Senate Republicans on Wednesday voted to block debate on the $1.2 trillion infrastructure proposal that was previously touted as bipartisan.
A group of 22 Democratic and Republican senators issued a statement to media outlets after the vote that they are “close to a final agreement” and are hopeful that a package will be finalized.
“We will continue working hard to ensure we get this critical legislation right—and are optimistic that we will finalize, and be prepared to advance, this historic bipartisan proposal to strengthen America’s infrastructure and create good-paying jobs in the coming days,” they said in a statement.
It came weeks after senators from both parties reached an agreement with President Joe Biden on the outline of a bill that includes $600 billion in additional spending to rebuild bridges, roads, and other infrastructure. The final vote was 49 in favor and 51 against, short of the 60 votes needed to advance a debate.
“We’re voting ‘no’ today because we’re not ready, but we’re saying we do want to take up this bill as soon as we are—we think that’s Monday,” Sen. Rob Portman (R-Ohio), the lead GOP negotiator in the infrastructure talks, said on Wednesday.
Republican lawmakers said before the vote that they wouldn’t consider the bill while some details remain unresolved. They argued that the measure lacks adequate sources of revenue, coming after lawmakers dropped a provision to raise money by expanding the Internal Revenue Service (IRS)’s tax enforcement arm.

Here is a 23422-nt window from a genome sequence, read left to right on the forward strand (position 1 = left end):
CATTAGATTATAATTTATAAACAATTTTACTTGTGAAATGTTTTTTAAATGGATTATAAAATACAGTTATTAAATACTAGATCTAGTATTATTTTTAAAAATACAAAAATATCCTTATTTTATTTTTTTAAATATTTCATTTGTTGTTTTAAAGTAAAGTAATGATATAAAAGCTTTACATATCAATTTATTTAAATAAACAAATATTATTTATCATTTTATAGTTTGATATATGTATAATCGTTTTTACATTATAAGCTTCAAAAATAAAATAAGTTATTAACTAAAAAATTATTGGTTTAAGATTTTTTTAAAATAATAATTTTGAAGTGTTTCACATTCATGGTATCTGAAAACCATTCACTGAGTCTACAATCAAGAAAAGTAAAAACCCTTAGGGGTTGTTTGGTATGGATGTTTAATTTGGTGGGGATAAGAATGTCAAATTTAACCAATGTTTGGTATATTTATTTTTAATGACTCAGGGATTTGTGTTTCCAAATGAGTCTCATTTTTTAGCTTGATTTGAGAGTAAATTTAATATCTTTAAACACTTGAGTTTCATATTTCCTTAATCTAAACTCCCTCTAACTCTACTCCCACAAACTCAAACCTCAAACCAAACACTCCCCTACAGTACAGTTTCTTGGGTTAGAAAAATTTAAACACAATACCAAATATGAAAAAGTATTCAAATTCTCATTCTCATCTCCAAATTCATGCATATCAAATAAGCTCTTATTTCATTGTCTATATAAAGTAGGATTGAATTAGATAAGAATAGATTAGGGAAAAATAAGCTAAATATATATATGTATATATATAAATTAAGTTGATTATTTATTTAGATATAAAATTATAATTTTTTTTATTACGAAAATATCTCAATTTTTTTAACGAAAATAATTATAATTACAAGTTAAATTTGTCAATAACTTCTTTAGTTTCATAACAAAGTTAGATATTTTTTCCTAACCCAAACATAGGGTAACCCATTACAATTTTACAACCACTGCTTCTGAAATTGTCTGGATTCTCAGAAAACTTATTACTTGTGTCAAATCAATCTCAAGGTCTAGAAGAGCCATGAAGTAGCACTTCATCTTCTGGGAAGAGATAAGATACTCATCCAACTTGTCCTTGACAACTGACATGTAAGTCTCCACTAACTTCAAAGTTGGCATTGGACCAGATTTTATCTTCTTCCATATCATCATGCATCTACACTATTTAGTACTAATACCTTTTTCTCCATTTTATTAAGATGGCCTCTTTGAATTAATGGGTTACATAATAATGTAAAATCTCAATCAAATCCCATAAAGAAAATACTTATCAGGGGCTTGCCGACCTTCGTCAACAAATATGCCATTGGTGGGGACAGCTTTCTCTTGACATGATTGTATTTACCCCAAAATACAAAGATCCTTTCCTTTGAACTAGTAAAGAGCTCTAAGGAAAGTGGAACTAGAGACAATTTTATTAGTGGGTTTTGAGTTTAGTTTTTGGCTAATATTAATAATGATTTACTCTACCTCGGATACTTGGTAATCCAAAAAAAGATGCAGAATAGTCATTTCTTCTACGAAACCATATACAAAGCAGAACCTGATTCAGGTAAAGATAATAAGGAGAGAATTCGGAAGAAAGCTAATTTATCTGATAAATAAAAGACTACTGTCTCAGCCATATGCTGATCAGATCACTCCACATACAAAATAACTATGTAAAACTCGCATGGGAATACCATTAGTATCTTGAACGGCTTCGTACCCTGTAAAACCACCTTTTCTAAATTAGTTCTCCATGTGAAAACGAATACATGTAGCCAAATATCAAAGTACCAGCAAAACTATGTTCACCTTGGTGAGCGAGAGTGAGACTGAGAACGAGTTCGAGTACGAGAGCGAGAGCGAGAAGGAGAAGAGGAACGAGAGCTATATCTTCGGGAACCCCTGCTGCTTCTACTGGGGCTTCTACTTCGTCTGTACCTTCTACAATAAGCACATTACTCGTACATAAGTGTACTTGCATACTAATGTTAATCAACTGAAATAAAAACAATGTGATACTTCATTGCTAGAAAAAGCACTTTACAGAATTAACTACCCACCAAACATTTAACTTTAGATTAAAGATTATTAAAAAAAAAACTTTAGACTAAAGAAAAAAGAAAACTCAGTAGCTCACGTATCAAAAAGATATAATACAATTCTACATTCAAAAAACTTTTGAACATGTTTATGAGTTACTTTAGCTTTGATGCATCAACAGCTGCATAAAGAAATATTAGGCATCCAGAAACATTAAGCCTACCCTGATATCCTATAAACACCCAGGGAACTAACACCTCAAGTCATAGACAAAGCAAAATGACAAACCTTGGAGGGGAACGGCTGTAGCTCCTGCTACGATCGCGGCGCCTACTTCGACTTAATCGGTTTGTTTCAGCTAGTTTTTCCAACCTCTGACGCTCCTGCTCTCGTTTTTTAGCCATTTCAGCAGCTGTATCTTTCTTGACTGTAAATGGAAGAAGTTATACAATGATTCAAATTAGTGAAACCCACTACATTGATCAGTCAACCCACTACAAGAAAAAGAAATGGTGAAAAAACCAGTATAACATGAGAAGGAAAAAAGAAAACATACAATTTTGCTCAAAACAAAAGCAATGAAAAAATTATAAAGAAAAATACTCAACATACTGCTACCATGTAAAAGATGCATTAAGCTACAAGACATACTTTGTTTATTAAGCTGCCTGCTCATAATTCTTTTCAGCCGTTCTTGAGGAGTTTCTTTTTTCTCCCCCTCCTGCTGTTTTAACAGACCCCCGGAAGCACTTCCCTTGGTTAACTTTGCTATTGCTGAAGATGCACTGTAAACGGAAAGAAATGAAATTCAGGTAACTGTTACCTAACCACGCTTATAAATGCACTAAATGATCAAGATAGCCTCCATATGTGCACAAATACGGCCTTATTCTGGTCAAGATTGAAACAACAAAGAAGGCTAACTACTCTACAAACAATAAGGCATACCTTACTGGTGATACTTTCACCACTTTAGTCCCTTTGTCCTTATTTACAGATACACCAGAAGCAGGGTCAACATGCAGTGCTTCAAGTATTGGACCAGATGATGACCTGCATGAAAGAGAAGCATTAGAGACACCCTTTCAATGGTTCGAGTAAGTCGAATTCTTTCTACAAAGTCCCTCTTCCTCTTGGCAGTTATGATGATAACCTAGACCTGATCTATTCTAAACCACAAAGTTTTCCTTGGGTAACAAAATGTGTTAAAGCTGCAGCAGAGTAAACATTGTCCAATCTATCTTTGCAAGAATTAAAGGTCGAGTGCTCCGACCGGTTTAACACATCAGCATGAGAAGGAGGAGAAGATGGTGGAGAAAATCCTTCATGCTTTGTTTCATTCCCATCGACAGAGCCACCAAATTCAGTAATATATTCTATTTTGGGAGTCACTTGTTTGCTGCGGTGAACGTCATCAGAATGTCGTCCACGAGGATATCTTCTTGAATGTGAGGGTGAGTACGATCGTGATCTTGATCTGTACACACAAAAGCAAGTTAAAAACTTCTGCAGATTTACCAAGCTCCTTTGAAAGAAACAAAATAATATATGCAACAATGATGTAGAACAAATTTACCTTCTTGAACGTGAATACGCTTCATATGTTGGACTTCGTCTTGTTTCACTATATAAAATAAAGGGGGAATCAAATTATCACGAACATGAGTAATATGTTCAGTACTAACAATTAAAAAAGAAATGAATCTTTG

Some left-wing Democrats said they wouldn’t vote for the measure unless they get assurances that a larger, $3.5 trillion bill can be passed. At the same time, Senate Democrats have been working to obtain more support to pass that measure using a special process known as reconciliation, which enables them to advance a bill with a mere simple majority.
Republicans have said that the two-step approach to pass the larger bill would undercut the bipartisanship of the infrastructure measure.
Senate Minority Leader Mitch McConnell (R-Ky.) again reiterated his opposition to the bill Wednesday, saying that large spending is “the last thing American families need.”
Senate Majority Leader Chuck Schumer (D-N.Y.) had insisted on holding the vote on Wednesday because it was time to start debating the measure on the Senate floor after weeks of negotiations. Additionally, Schumer said Tuesday that the Senate won’t break for its typical August recess until Democrats reach some kind of agreement on the measures.
Regarding the larger budget bill, some centrist Democrat senators have yet to publicly commit to it, although Sen. Angus King (I-Maine), who caucuses with Democrats, told the Wall Street Journal that talks are ongoing.
“In general I think that the proposal makes sense, there’s been no explicit ‘Do you agree with everything in it?’” he said, adding: “I think it’s a strong proposal, that doesn’t mean I’m married to every single item.”